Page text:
The Real Cost Of Degradation


Acknowledgements : The Bionic Research Institute, Chute Design Conference 1991

This paper gives a general overview of degradation research. Economic, technical and ecological aspects of coal degradation are discussed. The paper looks at the concept of curved chutes as a technique for reducing coal degradation.

Carlos M Ramos, is the director of CMR Engineers and Project Managers (Pty) Ltd. Carlos has provided consulting services to many large bulk solids handling projects, including Secunda - Bosjesspruit, AAC Landau, Maputo Harbour and Richards Bay.


This paper starts by outlining economic, technical and ecological problems of coal degradation.

The second part of the paper discuss some standard designs used by the coal industry in south Africa.

The third and final part discuss the concept of curved chute to reduce coal degradation.


The study of coal degradation in South Africa started in 1930. The first study in coal degradation was initiated by the NATAL COAL GRADING COMMITTEE. [ref.1].

Although a great deal of work was carried out by South African Researchers and some valuable information was obtained, the results and conclusions died in the folders of the researchers or in some publication not readily accessable to mine and materials Handling Engineers. 

The fuel crisis of 70's made coal a prime energy supplier and with consequence we saw the tremendous growth of the coal industry worldwide. Up to 1982/5 the main objectives of the South African coal industry were devoted to increase production, implementation of modern mechanized underground and opencast mining methods, coal preparation, bulk handling and transport facilities to support the demand both internationally and locally for high quality coal.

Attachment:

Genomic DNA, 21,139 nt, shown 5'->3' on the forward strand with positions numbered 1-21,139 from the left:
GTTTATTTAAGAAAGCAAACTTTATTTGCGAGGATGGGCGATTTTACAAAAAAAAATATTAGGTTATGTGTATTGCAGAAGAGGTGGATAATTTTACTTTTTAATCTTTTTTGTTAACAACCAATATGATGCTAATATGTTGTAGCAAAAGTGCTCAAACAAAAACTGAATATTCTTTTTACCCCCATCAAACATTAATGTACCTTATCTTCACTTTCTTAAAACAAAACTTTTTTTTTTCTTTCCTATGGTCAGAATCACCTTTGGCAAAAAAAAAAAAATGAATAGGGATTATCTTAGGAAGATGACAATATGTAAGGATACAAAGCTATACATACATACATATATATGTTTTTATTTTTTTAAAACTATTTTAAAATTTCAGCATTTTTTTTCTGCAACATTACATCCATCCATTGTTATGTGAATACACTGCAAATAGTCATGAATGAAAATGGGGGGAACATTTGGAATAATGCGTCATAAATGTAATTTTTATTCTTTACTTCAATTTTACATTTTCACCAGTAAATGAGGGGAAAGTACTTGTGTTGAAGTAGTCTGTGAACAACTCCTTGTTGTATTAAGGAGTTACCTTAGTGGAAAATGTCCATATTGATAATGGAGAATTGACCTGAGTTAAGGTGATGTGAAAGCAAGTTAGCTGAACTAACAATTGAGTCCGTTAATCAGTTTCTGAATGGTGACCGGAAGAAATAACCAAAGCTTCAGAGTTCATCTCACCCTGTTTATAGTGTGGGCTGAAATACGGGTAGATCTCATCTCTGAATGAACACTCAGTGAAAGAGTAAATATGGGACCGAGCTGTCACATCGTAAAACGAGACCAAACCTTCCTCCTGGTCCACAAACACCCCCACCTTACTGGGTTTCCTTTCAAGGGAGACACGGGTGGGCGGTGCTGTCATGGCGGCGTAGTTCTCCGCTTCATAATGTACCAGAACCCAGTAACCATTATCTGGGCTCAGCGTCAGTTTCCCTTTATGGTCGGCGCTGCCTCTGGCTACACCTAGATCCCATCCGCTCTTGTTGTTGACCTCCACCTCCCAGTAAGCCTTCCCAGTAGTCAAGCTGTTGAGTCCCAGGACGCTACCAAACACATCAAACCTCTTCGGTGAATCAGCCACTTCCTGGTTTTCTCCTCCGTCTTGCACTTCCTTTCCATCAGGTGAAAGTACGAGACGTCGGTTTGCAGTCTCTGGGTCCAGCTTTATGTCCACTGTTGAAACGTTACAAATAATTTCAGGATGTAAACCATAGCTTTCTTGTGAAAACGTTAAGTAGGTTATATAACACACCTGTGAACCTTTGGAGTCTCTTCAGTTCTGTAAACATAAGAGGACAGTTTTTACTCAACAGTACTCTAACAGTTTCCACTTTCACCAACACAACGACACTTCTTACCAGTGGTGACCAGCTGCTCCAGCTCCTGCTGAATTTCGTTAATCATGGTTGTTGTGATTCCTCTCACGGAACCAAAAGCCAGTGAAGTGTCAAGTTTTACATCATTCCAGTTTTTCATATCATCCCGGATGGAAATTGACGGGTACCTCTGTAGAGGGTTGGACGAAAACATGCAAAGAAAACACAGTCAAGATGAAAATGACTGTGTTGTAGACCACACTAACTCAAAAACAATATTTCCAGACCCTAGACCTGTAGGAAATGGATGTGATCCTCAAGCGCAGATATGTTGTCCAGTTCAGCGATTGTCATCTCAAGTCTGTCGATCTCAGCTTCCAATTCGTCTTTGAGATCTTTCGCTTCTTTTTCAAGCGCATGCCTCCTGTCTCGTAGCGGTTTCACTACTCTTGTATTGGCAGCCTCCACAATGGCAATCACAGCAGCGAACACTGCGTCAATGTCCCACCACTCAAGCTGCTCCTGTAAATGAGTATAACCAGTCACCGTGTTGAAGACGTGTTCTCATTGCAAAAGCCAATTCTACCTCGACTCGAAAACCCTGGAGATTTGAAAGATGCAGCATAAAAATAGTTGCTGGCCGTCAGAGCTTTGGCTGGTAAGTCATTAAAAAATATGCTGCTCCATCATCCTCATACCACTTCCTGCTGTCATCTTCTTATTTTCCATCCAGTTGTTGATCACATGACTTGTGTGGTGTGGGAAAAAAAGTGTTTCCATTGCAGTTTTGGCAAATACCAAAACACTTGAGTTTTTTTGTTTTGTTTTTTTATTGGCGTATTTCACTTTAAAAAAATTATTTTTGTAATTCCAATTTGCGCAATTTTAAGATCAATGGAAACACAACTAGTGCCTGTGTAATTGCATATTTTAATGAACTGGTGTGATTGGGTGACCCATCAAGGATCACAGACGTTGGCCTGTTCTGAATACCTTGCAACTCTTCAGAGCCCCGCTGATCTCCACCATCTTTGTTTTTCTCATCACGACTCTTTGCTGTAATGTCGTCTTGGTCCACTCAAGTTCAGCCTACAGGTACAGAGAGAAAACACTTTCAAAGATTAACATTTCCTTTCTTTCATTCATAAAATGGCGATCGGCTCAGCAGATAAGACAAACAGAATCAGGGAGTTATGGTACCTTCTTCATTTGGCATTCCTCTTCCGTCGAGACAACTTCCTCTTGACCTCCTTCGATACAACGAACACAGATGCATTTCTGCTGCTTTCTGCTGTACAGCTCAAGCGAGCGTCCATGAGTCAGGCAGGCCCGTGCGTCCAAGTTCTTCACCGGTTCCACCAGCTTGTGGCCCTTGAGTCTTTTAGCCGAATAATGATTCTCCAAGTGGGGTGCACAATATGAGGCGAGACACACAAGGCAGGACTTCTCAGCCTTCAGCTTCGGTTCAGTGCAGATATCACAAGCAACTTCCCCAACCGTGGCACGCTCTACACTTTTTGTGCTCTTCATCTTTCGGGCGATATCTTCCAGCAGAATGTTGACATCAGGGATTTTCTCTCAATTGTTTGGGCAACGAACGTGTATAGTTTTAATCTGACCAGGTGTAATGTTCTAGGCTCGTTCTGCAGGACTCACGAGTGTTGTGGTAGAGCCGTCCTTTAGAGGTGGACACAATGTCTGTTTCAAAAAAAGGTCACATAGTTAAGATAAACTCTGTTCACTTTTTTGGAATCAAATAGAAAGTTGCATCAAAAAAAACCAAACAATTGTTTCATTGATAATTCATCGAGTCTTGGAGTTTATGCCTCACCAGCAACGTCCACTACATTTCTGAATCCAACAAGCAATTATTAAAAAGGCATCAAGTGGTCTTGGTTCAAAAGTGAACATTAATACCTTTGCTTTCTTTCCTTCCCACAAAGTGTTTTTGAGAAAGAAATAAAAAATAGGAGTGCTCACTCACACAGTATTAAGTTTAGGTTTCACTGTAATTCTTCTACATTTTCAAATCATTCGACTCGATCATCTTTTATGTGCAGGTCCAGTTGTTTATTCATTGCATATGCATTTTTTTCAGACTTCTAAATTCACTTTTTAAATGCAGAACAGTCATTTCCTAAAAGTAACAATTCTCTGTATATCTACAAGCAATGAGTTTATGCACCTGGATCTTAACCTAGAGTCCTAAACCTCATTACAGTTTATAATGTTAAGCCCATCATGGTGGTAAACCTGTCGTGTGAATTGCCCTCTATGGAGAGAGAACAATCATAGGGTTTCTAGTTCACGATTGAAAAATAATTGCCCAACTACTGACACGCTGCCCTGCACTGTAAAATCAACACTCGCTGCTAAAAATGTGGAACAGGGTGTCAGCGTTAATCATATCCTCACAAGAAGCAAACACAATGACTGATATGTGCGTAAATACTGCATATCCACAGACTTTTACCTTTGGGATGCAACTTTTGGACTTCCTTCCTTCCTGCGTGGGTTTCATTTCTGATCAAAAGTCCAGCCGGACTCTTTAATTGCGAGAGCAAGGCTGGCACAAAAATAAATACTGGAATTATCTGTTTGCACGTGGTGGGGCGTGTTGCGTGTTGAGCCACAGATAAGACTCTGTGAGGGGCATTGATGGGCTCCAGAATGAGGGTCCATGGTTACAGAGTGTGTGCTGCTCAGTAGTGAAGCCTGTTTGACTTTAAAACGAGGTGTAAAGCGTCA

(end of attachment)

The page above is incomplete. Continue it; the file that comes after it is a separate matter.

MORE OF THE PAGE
Coal Degradation was not an economic or a technical concern until the first part of 80's when some of the South African clients overseas start to be more restricted in their specifications and force some exporters to screen their products mainly sized coal at port of unloaded [ref.2]. And the publication of a National Inventory on South African discard and duff coal by the Department of Mineral and Energy Affairs [ref.3].

The main staggering facts produce by DMEA were:

Bituminous discards R 3-00 to R9-00
Bituminous duff R 3-00 to R1-00

Another factor that has forced the main users to have a look into the coal degradation has been the requirement by economical reasons to improve efficiency and production.

Mainly due to increase in production and aging of equipment engineers were forced to have a more close look into their existing equipment and operation and find areas to improve their production and costs. One of the areas in the materials handling network that has received some attention since 1987 is the transfer chutes.

Engineers are also busy at the moment ascertaining the savings in maintenance and replacements costs in the burning equipment used in some plants by reducing the amount of - 6 mm particles into that particular plant. First estimates indicate that by reducing the degradation generation their production could be increased by 10 to 15% without extra capital costs. This has been estimated considering that the generation of -6mm was reduced only by 1% per transfer point.

In another perspective the estimated cost savings of a particular underground conveyor system with 5 transfer points handling 1 million tonnes per year with a reduction of 1% on the -6mm particles is approximately R 4 million Rands.

Coupled with above mentioned economics and technical factors is an increase public concern about environmental degeneration. This concern by the public has pressurized the coal related industries to study ways and means to reduce acid rain, sulphurous fumes emissions, coal degradation, water contamination, etc.